Some of Foucault’s words definitely resonate with me; he said that the main interest of life is to become someone else that you were not in the beginning. But how can you address that expectation when you never exactly knew who or where you were in the first place? If you don’t know where the starting line is, it would be much harder to reach the end of the course, wouldn’t it?
I should preface this by saying that I find myself in this ‘nowhere’ moment in my life, and, most of the time, I have no qualms about staying where I am. I have lived a good life up to now, not only because I always had food on my table, but also warm clothes for me to wear during winter, a plastic pool in the backyard, and both my parents loved me from the moment I was born, and they still love me now. My family was always beside me while I grew into the person I am, and they provided everything I needed – they still do.
But then, reality kicks in as I realize that I haven’t yet made much of myself yet. In my mid-twenties, I don’t have a career to follow, nor do I have a job to sustain my life. It’s a situation that has been escalating slowly: first, I graduated from college and had no idea what to do with my degree, while my parents shouldered a debt that still cripples them now; I tried to go into the job market and use the recently acquired knowledge that I’d accumulated through years of study, but when I did reach the position I was aiming for, I already knew by the first day that I had made the worst mistake of my life by choosing this path for me, and I realized I had nowhere else to go.
Those were troubling times, but thankfully, my parents urged me to go back home, to perform some made-up position in their midst as I recalibrated my mental health, so that I’d have time to decide where I should go.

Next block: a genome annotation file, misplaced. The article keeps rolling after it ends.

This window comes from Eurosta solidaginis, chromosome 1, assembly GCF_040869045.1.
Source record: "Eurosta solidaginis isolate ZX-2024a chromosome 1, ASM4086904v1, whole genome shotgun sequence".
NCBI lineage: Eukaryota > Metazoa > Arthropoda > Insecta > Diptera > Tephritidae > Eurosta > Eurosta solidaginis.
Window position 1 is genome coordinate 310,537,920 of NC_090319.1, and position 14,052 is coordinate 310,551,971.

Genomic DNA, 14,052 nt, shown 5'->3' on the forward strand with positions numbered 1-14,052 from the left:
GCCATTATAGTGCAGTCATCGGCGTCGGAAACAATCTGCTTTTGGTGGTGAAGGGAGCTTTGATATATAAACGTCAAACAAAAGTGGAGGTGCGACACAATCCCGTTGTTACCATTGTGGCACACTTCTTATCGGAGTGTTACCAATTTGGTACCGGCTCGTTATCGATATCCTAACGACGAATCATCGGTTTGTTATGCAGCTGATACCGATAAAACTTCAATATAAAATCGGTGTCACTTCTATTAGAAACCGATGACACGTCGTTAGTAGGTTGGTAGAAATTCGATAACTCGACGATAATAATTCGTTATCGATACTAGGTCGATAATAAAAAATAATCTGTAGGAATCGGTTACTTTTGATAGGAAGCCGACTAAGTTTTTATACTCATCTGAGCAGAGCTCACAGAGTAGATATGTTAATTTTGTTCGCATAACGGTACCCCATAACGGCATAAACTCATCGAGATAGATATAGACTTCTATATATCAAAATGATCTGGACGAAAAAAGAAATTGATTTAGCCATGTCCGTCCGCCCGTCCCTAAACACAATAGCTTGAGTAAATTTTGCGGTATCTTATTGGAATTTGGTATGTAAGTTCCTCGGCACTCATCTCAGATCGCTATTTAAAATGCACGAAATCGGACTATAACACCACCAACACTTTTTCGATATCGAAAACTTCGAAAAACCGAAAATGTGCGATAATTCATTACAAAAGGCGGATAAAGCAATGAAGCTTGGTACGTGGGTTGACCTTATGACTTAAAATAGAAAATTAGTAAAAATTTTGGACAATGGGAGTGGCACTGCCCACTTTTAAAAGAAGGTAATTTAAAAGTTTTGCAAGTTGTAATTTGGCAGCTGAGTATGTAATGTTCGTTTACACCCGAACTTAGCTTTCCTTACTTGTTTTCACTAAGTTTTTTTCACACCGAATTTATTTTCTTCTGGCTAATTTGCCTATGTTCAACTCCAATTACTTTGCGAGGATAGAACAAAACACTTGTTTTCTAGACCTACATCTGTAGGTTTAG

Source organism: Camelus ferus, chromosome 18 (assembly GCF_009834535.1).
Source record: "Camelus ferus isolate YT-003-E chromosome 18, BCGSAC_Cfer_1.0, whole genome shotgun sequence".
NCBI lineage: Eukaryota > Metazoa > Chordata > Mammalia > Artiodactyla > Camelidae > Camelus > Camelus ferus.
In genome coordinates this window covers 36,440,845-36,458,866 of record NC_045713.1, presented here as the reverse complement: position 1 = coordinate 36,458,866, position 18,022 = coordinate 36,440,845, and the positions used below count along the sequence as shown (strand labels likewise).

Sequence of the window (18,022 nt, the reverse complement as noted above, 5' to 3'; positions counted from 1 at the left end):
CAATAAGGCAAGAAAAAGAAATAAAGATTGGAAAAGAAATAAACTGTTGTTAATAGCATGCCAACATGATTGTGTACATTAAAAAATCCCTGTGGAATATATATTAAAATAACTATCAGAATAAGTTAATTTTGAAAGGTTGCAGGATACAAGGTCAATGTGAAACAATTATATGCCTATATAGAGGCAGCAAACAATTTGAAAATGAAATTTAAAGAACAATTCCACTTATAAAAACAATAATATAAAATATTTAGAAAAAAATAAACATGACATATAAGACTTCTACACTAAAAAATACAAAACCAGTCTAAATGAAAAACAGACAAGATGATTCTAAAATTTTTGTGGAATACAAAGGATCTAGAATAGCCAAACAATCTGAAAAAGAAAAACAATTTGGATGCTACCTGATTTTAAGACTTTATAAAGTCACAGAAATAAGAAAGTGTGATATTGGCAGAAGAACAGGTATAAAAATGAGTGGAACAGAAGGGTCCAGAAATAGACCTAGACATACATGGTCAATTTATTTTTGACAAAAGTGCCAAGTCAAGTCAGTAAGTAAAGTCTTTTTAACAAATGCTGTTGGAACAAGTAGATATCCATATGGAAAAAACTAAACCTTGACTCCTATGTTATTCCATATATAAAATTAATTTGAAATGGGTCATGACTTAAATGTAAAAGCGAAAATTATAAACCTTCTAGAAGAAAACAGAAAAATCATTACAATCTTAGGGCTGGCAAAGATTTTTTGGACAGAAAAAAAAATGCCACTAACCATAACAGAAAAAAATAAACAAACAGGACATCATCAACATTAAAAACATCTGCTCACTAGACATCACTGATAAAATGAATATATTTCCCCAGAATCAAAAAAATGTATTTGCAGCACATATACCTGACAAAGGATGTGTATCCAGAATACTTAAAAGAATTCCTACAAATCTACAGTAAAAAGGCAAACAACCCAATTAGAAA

That was a few years ago.
I had no idea what I really wanted to do because my passions could be called hobbies, and they wouldn’t become profitable enough for me to leave my parents’ house and make a life for myself, or even help them pay out the debt that I’d caused early on. There was also this fear of being stuck in a place where I’d regret the choices I made in life a few years from now, but wouldn’t it be even worse to not have made any choices at all?
So here I am, delaying the inevitable.
Reluctantly, I’ve been trying to plan the next steps I’m taking in life. There’s a dose of anxiety gripping my insides now; it’s always there, and I dealt with it in the past with the help of medication. Now that I’m med-free, I live life in a constant state of reminding myself of the things that make me feel good. I try to cultivate a routine in which I can battle my mental insecurities with organic devices, like yoga and meditation, or reading books and trying not to follow the news in earnest. I ward myself from the onslaught of attacks from all around, and it works.
But I also know I won’t be able to do that all my life. And while I’m planning to make a change – not because I want to become someone different, per se, but because I want to finally move forward – I do agree with Foucault in the sense that I’m not sure I’ll be ever assured of my place in the world. What I know, though, is that it’s time to move. It’s time to move to a different place, a different state from that of the beginning.
Right now, I am where I’ve always been. I sometimes tried to make it seem like I didn’t know where the starting line was, but in a way, what I was doing was moving the goalposts. I did so much, and so little, but even I am able to realize that I need something different. Perhaps mentally I have already reached a different place from where I was before, and I just haven’t materialized it yet.
Foucault said that he didn’t feel it’s necessary to know where he was at one given moment, and I feel the same. But I’m also grappling with the idea of having to describe the me of this moment, mostly in fear of finding the concept depressing or lacking something special.
I know I’ll move on, eventually. Maybe I’ll get stuck in place again another time, but I can always gather the energy to move again and again. After all, we only truly stop moving when we decide to stop forever. There’s only one definite outcome when it comes to that, but I feel like I haven’t reached it yet.